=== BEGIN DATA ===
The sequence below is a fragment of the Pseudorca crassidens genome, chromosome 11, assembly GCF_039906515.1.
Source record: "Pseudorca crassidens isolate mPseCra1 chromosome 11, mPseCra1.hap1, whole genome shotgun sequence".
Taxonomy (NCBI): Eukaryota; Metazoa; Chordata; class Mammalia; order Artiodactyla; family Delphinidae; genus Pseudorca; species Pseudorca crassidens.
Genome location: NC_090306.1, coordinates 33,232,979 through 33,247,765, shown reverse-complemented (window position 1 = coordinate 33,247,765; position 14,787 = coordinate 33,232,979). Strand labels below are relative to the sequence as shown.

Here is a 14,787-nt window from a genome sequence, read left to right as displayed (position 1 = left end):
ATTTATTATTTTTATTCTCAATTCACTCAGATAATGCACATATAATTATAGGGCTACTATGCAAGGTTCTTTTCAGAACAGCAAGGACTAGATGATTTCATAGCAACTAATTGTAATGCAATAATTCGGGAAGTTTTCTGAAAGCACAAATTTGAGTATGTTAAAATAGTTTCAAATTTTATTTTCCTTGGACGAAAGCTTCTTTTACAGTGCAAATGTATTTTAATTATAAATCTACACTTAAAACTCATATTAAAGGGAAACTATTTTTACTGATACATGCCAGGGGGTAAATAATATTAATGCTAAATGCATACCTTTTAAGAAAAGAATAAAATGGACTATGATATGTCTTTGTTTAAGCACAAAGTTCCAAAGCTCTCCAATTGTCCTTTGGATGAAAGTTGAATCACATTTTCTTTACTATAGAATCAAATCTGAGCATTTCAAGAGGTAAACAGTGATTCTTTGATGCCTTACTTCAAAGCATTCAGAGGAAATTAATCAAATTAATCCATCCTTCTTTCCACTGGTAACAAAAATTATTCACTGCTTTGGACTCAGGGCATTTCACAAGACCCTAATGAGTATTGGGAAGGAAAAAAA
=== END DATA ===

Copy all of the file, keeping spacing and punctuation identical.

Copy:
The sequence below is a fragment of the Pseudorca crassidens genome, chromosome 11, assembly GCF_039906515.1.
Source record: "Pseudorca crassidens isolate mPseCra1 chromosome 11, mPseCra1.hap1, whole genome shotgun sequence".
Taxonomy (NCBI): Eukaryota; Metazoa; Chordata; class Mammalia; order Artiodactyla; family Delphinidae; genus Pseudorca; species Pseudorca crassidens.
Genome location: NC_090306.1, coordinates 33,232,979 through 33,247,765, shown reverse-complemented (window position 1 = coordinate 33,247,765; position 14,787 = coordinate 33,232,979). Strand labels below are relative to the sequence as shown.

Here is a 14,787-nt window from a genome sequence, read left to right as displayed (position 1 = left end):
ATTTATTATTTTTATTCTCAATTCACTCAGATAATGCACATATAATTATAGGGCTACTATGCAAGGTTCTTTTCAGAACAGCAAGGACTAGATGATTTCATAGCAACTAATTGTAATGCAATAATTCGGGAAGTTTTCTGAAAGCACAAATTTGAGTATGTTAAAATAGTTTCAAATTTTATTTTCCTTGGACGAAAGCTTCTTTTACAGTGCAAATGTATTTTAATTATAAATCTACACTTAAAACTCATATTAAAGGGAAACTATTTTTACTGATACATGCCAGGGGGTAAATAATATTAATGCTAAATGCATACCTTTTAAGAAAAGAATAAAATGGACTATGATATGTCTTTGTTTAAGCACAAAGTTCCAAAGCTCTCCAATTGTCCTTTGGATGAAAGTTGAATCACATTTTCTTTACTATAGAATCAAATCTGAGCATTTCAAGAGGTAAACAGTGATTCTTTGATGCCTTACTTCAAAGCATTCAGAGGAAATTAATCAAATTAATCCATCCTTCTTTCCACTGGTAACAAAAATTATTCACTGCTTTGGACTCAGGGCATTTCACAAGACCCTAATGAGTATTGGGAAGGAAAAAAA